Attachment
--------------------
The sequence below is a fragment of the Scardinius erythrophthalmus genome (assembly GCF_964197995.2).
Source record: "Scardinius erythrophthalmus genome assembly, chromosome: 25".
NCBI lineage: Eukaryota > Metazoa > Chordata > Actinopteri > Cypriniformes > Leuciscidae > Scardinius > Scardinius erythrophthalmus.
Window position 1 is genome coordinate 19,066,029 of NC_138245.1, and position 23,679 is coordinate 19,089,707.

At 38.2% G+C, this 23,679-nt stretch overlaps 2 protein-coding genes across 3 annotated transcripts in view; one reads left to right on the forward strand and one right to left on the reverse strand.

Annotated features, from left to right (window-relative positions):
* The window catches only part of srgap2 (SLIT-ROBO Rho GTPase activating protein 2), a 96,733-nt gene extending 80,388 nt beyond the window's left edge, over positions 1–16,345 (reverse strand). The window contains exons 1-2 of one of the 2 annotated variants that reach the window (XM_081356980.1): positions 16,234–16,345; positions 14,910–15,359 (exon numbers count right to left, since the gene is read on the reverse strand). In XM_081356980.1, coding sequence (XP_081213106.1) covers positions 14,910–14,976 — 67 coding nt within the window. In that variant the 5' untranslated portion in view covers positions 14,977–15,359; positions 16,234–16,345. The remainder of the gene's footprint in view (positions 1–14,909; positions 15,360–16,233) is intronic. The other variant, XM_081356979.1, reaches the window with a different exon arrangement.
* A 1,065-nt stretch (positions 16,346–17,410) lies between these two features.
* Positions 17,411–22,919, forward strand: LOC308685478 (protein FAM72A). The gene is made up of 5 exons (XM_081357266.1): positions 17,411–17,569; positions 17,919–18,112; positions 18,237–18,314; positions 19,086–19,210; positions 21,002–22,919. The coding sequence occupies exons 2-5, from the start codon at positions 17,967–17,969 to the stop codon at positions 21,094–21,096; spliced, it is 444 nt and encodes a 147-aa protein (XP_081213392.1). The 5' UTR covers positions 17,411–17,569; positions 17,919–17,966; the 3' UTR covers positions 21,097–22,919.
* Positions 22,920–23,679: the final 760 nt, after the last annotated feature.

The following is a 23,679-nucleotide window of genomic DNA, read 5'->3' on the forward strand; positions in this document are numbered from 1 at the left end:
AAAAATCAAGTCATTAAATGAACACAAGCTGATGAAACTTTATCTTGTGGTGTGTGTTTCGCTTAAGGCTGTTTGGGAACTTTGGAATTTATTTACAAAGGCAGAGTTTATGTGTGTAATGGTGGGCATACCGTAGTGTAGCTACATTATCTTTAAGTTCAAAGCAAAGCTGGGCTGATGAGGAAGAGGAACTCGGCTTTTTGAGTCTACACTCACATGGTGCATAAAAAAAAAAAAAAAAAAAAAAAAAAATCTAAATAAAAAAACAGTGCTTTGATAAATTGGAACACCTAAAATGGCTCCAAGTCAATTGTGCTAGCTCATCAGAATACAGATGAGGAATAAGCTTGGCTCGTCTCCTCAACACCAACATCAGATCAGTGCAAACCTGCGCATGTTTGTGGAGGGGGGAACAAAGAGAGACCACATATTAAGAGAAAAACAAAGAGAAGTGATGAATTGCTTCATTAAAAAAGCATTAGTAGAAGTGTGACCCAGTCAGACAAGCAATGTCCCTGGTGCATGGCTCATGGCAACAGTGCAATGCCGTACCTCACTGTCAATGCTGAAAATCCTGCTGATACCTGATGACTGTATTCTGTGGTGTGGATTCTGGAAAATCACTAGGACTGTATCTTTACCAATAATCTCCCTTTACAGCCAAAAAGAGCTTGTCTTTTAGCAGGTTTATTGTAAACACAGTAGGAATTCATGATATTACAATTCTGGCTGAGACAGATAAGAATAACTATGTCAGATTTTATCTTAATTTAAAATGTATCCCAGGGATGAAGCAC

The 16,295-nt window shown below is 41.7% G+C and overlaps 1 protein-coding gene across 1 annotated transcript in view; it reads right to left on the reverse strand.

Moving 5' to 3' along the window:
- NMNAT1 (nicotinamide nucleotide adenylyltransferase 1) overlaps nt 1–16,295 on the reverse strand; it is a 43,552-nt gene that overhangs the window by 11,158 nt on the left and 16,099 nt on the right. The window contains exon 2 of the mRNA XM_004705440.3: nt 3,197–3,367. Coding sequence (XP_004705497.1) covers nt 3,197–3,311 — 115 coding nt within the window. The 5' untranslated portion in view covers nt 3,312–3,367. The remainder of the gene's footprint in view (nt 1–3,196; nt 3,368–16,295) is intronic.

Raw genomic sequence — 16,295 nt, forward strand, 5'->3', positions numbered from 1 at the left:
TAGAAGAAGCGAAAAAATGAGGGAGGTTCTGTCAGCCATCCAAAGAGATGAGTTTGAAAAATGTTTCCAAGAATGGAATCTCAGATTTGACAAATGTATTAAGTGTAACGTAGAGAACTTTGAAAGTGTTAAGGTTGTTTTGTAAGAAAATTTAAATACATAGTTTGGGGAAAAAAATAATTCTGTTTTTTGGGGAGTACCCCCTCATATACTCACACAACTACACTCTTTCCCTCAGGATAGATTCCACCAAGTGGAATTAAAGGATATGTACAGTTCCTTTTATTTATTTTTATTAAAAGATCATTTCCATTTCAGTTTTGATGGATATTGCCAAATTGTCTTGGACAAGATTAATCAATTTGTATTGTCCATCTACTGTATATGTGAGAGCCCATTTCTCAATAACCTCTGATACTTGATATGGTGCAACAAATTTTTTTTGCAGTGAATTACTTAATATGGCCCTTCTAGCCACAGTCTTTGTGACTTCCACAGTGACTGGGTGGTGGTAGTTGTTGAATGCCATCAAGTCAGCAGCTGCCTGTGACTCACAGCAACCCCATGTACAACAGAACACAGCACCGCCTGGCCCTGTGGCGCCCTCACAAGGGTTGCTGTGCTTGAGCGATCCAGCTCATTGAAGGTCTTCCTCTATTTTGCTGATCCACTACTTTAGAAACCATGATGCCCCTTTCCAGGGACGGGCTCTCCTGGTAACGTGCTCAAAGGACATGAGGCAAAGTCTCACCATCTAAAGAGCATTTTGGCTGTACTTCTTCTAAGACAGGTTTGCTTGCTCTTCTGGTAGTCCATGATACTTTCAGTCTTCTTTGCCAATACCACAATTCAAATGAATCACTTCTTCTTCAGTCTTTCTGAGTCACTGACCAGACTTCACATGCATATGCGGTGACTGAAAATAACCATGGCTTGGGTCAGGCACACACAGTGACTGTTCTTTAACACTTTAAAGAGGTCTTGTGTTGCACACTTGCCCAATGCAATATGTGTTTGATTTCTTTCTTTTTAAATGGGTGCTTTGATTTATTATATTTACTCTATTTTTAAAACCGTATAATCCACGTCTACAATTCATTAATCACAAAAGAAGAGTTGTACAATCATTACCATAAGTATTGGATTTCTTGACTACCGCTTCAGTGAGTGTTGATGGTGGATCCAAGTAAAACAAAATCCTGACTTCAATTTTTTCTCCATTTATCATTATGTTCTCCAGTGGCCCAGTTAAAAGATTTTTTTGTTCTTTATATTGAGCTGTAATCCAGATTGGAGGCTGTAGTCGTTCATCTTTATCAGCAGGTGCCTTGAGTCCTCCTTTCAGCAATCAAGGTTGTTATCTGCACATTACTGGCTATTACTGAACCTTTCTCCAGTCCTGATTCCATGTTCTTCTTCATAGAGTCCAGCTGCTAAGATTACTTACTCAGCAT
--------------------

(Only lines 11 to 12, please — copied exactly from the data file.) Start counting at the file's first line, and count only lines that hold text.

The following is a 23,679-nucleotide window of genomic DNA, read 5'->3' on the forward strand; positions in this document are numbered from 1 at the left end:
AAAAATCAAGTCATTAAATGAACACAAGCTGATGAAACTTTATCTTGTGGTGTGTGTTTCGCTTAAGGCTGTTTGGGAACTTTGGAATTTATTTACAAAGGCAGAGTTTATGTGTGTAATGGTGGGCATACCGTAGTGTAGCTACATTATCTTTAAGTTCAAAGCAAAGCTGGGCTGATGAGGAAGAGGAACTCGGCTTTTTGAGTCTACACTCACATGGTGCATAAAAAAAAAAAAAAAAAAAAAAAAAAATCTAAATAAAAAAACAGTGCTTTGATAAATTGGAACACCTAAAATGGCTCCAAGTCAATTGTGCTAGCTCATCAGAATACAGATGAGGAATAAGCTTGGCTCGTCTCCTCAACACCAACATCAGATCAGTGCAAACCTGCGCATGTTTGTGGAGGGGGGAACAAAGAGAGACCACATATTAAGAGAAAAACAAAGAGAAGTGATGAATTGCTTCATTAAAAAAGCATTAGTAGAAGTGTGACCCAGTCAGACAAGCAATGTCCCTGGTGCATGGCTCATGGCAACAGTGCAATGCCGTACCTCACTGTCAATGCTGAAAATCCTGCTGATACCTGATGACTGTATTCTGTGGTGTGGATTCTGGAAAATCACTAGGACTGTATCTTTACCAATAATCTCCCTTTACAGCCAAAAAGAGCTTGTCTTTTAGCAGGTTTATTGTAAACACAGTAGGAATTCATGATATTACAATTCTGGCTGAGACAGATAAGAATAACTATGTCAGATTTTATCTTAATTTAAAATGTATCCCAGGGATGAAGCAC